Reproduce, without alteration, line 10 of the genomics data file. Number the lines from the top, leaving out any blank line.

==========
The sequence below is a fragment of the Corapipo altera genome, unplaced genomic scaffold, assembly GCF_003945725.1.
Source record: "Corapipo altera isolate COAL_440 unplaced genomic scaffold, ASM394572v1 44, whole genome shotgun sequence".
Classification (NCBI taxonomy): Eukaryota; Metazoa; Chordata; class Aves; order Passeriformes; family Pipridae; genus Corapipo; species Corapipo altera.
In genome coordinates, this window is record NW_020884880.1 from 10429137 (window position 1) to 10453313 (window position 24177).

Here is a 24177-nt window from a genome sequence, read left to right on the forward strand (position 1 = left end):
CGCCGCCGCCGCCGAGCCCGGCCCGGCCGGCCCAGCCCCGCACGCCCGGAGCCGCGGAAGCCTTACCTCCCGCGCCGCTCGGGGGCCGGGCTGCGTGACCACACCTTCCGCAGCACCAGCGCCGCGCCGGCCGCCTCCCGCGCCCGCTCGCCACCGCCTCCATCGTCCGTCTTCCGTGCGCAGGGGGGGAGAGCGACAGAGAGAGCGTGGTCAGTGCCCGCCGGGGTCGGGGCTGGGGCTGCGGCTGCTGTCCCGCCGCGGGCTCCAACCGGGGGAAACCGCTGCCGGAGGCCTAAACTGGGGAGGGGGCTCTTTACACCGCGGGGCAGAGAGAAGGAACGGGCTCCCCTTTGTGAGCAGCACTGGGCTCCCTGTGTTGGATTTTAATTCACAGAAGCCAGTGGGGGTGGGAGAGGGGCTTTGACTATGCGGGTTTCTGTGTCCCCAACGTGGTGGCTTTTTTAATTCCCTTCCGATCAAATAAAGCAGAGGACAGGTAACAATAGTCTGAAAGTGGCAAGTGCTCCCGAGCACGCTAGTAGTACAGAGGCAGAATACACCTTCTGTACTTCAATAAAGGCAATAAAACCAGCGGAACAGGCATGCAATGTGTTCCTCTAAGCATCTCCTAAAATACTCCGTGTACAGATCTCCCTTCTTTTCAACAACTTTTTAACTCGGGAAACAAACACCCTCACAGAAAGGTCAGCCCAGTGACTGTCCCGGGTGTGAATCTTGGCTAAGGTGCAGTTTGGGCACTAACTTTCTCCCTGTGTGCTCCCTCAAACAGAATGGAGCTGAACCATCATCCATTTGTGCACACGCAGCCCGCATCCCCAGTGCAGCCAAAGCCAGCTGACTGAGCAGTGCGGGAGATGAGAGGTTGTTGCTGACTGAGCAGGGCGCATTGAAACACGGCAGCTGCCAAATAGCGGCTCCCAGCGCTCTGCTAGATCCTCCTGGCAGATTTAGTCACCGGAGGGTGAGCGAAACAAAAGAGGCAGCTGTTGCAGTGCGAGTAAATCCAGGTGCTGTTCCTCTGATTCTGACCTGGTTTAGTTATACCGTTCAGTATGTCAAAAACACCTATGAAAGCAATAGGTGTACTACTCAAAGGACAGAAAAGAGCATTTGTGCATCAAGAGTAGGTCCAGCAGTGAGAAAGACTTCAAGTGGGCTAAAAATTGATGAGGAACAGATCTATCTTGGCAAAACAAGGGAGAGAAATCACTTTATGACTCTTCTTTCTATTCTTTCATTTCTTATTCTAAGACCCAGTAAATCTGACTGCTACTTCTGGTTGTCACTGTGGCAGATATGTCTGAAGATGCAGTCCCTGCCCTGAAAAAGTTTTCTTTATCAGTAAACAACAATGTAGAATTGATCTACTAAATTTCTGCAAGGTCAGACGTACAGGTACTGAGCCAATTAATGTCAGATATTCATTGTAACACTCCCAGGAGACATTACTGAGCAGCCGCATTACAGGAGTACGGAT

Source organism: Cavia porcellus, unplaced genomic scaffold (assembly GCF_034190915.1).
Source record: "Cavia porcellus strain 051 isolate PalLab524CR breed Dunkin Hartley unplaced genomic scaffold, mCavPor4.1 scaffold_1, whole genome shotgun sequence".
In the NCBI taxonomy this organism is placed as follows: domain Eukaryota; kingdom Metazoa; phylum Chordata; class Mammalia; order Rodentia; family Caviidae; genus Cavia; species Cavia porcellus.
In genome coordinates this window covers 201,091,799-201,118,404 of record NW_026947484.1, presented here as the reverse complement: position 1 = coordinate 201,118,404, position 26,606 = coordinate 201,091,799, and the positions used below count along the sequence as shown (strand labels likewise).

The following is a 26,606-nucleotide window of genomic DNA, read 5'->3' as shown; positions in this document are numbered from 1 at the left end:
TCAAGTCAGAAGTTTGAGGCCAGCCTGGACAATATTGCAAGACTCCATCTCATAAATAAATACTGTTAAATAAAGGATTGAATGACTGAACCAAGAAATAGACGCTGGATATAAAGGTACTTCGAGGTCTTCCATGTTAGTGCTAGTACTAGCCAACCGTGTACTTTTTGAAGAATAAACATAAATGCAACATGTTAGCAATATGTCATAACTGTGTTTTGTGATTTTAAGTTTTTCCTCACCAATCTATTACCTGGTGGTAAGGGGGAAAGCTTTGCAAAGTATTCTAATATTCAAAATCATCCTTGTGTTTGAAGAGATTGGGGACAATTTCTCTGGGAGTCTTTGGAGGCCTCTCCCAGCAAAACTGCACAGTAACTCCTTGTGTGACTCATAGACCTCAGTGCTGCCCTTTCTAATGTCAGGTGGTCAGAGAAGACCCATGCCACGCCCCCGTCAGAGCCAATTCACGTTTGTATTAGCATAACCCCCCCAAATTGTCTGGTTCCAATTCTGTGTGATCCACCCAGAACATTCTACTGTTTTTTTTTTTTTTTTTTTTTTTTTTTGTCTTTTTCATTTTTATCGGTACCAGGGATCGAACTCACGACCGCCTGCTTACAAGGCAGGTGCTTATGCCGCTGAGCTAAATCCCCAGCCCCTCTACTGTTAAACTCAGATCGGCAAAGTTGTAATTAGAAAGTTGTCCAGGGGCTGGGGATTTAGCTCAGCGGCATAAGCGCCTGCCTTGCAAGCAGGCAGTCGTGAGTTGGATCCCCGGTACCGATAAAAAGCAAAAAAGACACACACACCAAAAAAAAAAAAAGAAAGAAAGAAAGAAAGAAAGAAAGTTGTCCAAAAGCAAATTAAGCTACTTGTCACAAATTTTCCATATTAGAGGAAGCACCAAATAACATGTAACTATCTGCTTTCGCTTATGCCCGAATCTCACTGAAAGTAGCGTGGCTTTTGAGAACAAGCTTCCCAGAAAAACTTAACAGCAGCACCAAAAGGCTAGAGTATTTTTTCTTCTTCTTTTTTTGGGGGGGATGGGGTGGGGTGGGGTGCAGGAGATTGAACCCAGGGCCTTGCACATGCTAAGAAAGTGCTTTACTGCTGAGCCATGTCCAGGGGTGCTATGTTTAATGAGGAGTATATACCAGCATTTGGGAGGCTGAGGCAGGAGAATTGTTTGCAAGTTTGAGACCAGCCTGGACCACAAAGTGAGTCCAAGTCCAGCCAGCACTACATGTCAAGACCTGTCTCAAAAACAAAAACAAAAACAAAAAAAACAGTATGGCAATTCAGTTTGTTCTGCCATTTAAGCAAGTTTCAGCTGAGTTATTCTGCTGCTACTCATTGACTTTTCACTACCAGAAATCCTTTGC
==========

In genome coordinates this window covers 201,091,799-201,118,404 of record NW_026947484.1, presented here as the reverse complement: position 1 = coordinate 201,118,404, position 26,606 = coordinate 201,091,799, and the positions used below count along the sequence as shown (strand labels likewise).